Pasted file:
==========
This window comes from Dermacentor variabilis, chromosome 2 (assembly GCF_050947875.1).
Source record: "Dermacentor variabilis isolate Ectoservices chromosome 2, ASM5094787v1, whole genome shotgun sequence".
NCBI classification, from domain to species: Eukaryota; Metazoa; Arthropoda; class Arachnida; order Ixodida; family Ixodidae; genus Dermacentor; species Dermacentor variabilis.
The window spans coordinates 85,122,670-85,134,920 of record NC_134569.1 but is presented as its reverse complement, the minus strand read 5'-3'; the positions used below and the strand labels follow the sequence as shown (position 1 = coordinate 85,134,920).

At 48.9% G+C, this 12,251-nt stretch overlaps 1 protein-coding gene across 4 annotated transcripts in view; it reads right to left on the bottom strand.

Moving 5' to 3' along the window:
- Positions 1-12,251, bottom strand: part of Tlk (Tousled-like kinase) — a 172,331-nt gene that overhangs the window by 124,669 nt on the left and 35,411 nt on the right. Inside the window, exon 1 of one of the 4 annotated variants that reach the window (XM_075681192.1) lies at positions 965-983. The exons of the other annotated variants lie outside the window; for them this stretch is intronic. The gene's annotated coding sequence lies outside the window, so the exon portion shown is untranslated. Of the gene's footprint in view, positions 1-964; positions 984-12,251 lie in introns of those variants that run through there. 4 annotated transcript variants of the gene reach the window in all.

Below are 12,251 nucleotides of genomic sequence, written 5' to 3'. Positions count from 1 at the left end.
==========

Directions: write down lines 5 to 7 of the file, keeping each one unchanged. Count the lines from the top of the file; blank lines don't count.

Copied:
At 48.9% G+C, this 12,251-nt stretch overlaps 1 protein-coding gene across 4 annotated transcripts in view; it reads right to left on the bottom strand.

Moving 5' to 3' along the window:
- Positions 1-12,251, bottom strand: part of Tlk (Tousled-like kinase) — a 172,331-nt gene that overhangs the window by 124,669 nt on the left and 35,411 nt on the right. Inside the window, exon 1 of one of the 4 annotated variants that reach the window (XM_075681192.1) lies at positions 965-983. The exons of the other annotated variants lie outside the window; for them this stretch is intronic. The gene's annotated coding sequence lies outside the window, so the exon portion shown is untranslated. Of the gene's footprint in view, positions 1-964; positions 984-12,251 lie in introns of those variants that run through there. 4 annotated transcript variants of the gene reach the window in all.